Rare Earths Miner With 100% Upside?Rupert Hargreaves
Why Tesla and other electric vehicle markers have this Aussie hedge fund bullish on rare earths miners, with one name in particular.
2017 has been a landmark year for the electric vehicle industry. As well as the launch of the new, affordable Tesla Model 3, several European nations have announced their intentions to ban all fossil-fueled cars before the middle of the century and even China, the world’s biggest vehicle market, is considering a ban on the production and sale of fossil fuel cars as Beijing seeks to ease pollution.
This green-energy drive has ignited interest in rare earth elements. Rare earth end-use applications range from polishing powders, phosphors, glass additives, lasers and the automotive industry -- to name just a few uses.
Two key elements have received the most attention this year, neodymium and praseodymium. Collectively also known as NdPr, these two elements are used in the production of neodymium-iron-boron magnets, which are fundamental to the powertrain of electric vehicle motors. The Nissan LEAF, Chevrolet Bolt, and BMW i3 already use these magnets, and Tesla will also soon begin using a NdPr permanent magnet motor in the Model 3 RWD Long Range model.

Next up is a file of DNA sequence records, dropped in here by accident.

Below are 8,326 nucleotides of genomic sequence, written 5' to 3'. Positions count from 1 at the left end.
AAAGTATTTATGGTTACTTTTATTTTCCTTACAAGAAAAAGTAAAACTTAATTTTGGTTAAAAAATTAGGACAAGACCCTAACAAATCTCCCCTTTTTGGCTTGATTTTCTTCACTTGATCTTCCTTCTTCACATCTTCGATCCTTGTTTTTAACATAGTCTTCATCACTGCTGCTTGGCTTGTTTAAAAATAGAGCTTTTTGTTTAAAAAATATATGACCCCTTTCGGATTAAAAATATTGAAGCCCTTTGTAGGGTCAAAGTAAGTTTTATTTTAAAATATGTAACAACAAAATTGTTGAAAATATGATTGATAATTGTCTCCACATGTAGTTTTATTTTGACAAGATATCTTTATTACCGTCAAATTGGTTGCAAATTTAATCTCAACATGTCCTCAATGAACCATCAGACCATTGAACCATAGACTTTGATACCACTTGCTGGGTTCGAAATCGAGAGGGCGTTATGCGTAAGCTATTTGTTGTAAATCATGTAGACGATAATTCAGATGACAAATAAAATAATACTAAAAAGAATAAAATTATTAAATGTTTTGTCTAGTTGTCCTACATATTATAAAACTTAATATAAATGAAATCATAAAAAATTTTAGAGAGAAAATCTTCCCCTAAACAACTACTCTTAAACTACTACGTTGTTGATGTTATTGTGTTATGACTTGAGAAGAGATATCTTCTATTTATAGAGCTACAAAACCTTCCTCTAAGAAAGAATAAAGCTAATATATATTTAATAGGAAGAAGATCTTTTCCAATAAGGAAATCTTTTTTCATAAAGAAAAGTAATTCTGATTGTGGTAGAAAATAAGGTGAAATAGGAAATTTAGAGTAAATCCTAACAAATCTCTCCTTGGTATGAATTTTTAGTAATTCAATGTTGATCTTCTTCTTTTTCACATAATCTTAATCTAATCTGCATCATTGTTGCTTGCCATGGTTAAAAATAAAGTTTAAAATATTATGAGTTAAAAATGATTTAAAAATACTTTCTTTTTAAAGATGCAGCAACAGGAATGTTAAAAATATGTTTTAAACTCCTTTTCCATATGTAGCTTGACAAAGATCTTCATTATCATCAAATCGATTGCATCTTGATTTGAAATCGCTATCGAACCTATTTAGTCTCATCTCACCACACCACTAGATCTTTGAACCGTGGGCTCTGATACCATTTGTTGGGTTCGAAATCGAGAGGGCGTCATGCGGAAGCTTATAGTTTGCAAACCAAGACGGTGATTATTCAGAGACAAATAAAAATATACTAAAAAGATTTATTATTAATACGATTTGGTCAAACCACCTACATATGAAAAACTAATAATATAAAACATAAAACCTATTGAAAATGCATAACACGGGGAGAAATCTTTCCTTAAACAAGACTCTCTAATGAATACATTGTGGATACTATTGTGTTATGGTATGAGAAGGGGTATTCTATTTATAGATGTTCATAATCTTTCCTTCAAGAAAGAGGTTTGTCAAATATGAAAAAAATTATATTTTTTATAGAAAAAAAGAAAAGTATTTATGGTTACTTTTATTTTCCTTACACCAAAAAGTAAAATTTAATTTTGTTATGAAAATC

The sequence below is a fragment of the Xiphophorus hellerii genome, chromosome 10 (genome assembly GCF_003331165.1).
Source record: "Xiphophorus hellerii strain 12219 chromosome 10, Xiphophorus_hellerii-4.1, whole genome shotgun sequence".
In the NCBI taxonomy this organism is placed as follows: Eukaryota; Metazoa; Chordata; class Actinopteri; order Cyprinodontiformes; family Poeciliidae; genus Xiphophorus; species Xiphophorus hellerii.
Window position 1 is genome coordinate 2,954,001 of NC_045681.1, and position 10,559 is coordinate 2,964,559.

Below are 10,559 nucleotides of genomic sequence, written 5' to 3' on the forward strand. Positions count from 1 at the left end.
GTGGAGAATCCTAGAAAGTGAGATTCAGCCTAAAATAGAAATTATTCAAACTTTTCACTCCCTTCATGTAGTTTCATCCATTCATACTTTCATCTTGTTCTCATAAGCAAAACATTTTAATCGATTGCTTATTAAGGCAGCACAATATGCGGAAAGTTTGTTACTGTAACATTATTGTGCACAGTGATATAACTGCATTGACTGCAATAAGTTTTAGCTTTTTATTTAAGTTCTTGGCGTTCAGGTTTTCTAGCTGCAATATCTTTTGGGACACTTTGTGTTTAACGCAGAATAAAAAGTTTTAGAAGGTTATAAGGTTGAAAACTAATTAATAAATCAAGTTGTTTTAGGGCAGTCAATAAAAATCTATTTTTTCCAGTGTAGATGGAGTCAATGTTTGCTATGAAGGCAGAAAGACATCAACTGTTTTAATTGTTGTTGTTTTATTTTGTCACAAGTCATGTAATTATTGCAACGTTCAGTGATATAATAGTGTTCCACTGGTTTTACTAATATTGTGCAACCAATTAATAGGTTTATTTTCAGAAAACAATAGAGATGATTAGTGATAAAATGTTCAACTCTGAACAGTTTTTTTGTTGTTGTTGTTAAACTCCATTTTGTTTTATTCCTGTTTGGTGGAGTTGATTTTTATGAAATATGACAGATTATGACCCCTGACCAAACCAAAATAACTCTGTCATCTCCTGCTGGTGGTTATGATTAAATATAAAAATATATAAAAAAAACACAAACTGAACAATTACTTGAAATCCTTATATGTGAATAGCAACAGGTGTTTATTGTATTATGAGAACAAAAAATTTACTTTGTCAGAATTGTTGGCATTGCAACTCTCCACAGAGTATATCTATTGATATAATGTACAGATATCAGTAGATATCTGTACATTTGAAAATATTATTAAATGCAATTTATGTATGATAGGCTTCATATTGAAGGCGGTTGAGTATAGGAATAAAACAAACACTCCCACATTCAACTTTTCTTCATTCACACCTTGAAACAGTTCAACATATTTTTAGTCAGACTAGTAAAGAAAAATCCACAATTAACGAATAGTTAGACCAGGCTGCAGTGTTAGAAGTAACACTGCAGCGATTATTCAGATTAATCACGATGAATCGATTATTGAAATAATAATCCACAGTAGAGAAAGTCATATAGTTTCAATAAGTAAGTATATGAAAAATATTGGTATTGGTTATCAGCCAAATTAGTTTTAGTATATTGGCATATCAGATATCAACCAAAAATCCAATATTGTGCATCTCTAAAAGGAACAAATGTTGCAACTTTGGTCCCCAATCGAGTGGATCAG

Rare Earths Miners: Risky Business
If electric vehicles take off (not limited to just cars. Plans to adapt planes, trains and trucks are also unfolding) demand for rare earths will explode. Roskill's 2017 Rare Earths Global Industry, Markets and Outlook Report is forecasting 4 million electric vehicles sales worldwide in 2017, rising to 50 million annually by 2030. Each vehicle motor requires around 1kg to 2kg of permanent magnets, driving estimated demand growth of around 14% CAGR during the next five years.
Investing to profit from this trend isn't easy. The fortunes of rare earths miners are tied to market prices, and the rare earth industry has extremely high entry barriers -- both a blessing a curse. For example, Molycorp spent $1.5 billion developing a rare earths mine 50 miles south of Las Vegas during the first half of this decade, but before the company had a chance to earn back its investment, a collapse in prices of rare earths led the company to declare bankruptcy in 2015 (buyers later offered $1.2 million to buy the mine).
Molycorp failed despite the fact that during 2016, the US imported $120 million of rare earth metals, according to the US Geographical Survey, more than 70% of which came from China.
Molycorp's problems show that finding rare earths miners with access to high-quality deposits, strong balance sheets, efficient operations and an experienced management team to play the electric vehicle's boom is not easy. However, analysts at the Newgate Absolute Return Fund believe that they've found the perfect company to play the boom and it has a substantial margin of safety for investors.
Rare Earths Miners: Newgate sees big upside
According to Newgate's research, based on the current demand projections for electric vehicles, additional demand will be created for NdPr of 35,000 tonnes per annum, up from the current global supply of 25,000 tonnes per annum by 2025.
Newgate notes current prices have NdPr trading at $65,000 per tonne, up from $35,000 per tonne six months prior. Conversations with auto producers and miners suggest that prices will trade in a range of $70,000 to $100,000 per tonne range without any noticeable impact on demand.
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